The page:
Battlecruiser / Fast-Battleship Amagi:
Under the Hachi-Hachi Kantai plan, the IJN request for a class Battlecruisers was approved in late 1917: Four ships were to be built, named Amagi, Akagi, Takao and Atago.
The ships had a planned standard displacement of 41,217t and 47,000t at a full load. 250m long at the waterline, and 251,8 m overall, a beam of 30,8m and a draft of 9,5 m. Turbine engines driving four propeller shafts were powered by 19 Kampon water-tube boilers, eleven of them oil-fired, the other eight mixed oil and coal. This system was provided 131.200 shaft horsepower for a top speed of 30 knots. The planned fuel stores amounted to 3.900 tons of oil and 2.500 tons of coal, giving the ships a maximum range of 8.000 nautical miles at the planned cruise speed of 14 knots.
The ships were equipped with a main battery of ten 409mm/45 guns in five twin turrets arranged along the centerline: two superfiring turrets fore and three in line aft of the superstructure with one of them superfiring. The guns had a rate of fire between 1,5 and 2,5 rounds per minute and had a maximum elevation of 30 degrees, allowing a range of over 32.810 yards (30 km).
The secondary battery consisted of sixteen 140mm/50 guns mounted in casemates. The guns had a maximum elevation of 25 degrees, which enabled a maximum range of 19.140 yards (17,50 km). Four 120mm/45 anti-aircraft guns were fitted on the main deck at. Armament was rounded out by eight 24 in (610 mm) above-water torpedo tubes.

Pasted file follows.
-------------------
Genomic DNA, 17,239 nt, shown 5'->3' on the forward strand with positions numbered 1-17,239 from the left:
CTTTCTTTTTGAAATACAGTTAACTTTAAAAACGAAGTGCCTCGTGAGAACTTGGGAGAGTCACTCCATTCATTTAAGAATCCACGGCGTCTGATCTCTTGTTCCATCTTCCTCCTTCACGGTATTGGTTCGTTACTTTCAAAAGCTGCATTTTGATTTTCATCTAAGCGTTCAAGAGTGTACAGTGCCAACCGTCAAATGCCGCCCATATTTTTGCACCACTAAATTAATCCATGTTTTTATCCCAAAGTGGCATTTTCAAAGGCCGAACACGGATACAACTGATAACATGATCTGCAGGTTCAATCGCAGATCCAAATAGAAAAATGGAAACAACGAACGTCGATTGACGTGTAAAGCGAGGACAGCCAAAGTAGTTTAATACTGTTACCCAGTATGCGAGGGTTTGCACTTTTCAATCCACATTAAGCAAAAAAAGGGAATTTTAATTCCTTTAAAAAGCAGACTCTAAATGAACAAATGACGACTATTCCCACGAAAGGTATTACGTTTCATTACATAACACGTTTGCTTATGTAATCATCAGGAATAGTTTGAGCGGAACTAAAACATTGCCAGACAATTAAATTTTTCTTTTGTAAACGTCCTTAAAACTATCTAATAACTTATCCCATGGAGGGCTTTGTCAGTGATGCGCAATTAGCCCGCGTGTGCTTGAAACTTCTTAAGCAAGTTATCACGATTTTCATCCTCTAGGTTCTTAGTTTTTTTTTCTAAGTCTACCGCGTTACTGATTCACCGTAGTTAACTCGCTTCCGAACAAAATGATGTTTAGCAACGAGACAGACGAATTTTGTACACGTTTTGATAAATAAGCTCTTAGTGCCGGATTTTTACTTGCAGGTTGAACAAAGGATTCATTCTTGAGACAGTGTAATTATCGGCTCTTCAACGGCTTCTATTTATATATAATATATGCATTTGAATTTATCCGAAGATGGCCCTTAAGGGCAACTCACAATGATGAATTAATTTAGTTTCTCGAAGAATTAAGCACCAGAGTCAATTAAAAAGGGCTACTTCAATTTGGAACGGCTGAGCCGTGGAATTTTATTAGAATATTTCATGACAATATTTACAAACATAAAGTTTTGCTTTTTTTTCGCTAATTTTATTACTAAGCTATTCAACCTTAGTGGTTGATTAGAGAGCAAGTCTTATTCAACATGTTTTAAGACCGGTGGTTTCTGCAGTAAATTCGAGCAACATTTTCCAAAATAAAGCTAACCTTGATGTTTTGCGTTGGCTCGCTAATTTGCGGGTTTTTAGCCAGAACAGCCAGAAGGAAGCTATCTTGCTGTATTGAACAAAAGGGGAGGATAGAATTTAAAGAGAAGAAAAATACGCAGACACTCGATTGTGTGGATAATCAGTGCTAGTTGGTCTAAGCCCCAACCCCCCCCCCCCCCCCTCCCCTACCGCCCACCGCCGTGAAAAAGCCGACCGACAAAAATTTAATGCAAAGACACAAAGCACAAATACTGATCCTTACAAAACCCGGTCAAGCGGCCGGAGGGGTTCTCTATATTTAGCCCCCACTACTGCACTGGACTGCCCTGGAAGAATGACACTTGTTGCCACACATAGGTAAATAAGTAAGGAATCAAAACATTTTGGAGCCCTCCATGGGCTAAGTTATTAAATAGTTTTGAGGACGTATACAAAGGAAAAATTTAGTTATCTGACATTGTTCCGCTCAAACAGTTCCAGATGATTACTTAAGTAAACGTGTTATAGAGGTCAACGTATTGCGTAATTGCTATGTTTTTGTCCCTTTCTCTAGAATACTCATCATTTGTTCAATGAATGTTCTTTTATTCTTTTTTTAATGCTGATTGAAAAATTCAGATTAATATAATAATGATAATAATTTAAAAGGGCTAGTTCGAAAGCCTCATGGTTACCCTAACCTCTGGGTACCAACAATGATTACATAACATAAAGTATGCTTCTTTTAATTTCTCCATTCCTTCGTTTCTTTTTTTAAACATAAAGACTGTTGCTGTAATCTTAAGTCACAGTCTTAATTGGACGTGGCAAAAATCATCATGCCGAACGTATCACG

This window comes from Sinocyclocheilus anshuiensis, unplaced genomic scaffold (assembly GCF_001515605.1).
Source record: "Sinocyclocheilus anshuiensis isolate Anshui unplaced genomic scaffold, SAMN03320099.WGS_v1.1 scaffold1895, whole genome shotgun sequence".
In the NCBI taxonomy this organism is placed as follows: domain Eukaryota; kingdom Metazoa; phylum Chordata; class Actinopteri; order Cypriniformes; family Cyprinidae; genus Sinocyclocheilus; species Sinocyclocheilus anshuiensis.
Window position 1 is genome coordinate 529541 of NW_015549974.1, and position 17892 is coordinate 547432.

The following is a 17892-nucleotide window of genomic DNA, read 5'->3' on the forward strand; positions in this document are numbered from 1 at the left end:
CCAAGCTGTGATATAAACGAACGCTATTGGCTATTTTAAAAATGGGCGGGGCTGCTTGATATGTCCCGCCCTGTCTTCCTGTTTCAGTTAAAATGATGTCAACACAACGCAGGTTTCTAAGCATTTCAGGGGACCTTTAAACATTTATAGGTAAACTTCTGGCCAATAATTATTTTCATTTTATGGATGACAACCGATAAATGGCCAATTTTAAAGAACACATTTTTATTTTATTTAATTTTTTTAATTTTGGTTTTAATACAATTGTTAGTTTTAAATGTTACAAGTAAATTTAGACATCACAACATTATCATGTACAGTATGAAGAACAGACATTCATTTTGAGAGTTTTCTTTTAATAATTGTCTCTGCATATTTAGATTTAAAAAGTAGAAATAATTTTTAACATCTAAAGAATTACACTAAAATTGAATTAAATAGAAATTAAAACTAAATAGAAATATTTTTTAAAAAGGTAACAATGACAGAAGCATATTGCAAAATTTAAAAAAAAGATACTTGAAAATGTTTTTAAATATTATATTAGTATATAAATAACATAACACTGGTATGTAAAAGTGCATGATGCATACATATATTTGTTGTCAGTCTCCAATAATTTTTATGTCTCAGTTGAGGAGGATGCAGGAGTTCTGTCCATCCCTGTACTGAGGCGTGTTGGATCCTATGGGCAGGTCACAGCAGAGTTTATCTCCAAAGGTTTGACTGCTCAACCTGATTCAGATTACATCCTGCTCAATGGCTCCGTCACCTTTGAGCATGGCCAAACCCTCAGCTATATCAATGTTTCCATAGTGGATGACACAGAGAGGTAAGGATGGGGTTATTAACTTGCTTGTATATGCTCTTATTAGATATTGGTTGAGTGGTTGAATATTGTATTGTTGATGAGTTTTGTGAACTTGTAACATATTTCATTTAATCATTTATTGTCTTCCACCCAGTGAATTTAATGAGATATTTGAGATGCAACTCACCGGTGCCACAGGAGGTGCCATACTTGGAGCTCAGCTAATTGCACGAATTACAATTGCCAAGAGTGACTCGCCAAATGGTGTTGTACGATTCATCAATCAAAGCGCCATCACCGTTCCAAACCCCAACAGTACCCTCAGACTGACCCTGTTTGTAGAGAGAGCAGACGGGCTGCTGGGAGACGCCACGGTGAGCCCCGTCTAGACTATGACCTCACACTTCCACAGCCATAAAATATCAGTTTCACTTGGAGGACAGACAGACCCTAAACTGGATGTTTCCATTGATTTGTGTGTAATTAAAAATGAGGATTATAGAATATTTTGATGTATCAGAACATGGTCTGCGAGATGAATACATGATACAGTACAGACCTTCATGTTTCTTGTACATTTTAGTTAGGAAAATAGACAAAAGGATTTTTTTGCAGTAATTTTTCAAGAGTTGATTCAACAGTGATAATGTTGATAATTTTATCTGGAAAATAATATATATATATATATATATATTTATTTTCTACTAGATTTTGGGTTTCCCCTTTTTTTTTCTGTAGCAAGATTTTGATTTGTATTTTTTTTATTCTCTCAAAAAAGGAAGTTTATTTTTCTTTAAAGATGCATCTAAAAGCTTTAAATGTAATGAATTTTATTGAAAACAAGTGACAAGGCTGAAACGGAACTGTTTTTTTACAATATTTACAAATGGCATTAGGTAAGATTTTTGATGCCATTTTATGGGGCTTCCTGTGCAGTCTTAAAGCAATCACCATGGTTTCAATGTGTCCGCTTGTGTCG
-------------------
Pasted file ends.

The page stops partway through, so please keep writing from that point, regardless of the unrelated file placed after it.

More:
As planned the Amagi class was protected by an angled main belt 254 mm thick, sloped at 12 degrees, and a torpedo bulkhead 73 mm thick. The main battery barbettes had between 229 and 280mm of armor plating, with turret faces beign 305mm thick. The conning tower armor ranged in thickness from 76 mm to a maximum of 356 mm. Deck armor was 98 mm thick.
Akagi was the first ship of the class to be laid down; construction began on 6 December 1920 at the naval yard in Kure. Amagi followed ten days later at the Yokosuka naval yard. The projected completion dates for the first pair of ships were December and November 1923, respectively. Atago was laid down in Kobe at the Kawasaki shipyard on 22 November 1921, and was projected to be finished in December 1924. Takao, the fourth and final ship of the class, was laid down at the Mitsubishi shipyard in Nagasaki on 19 December 1921, and was also projected to be completed in December 1924.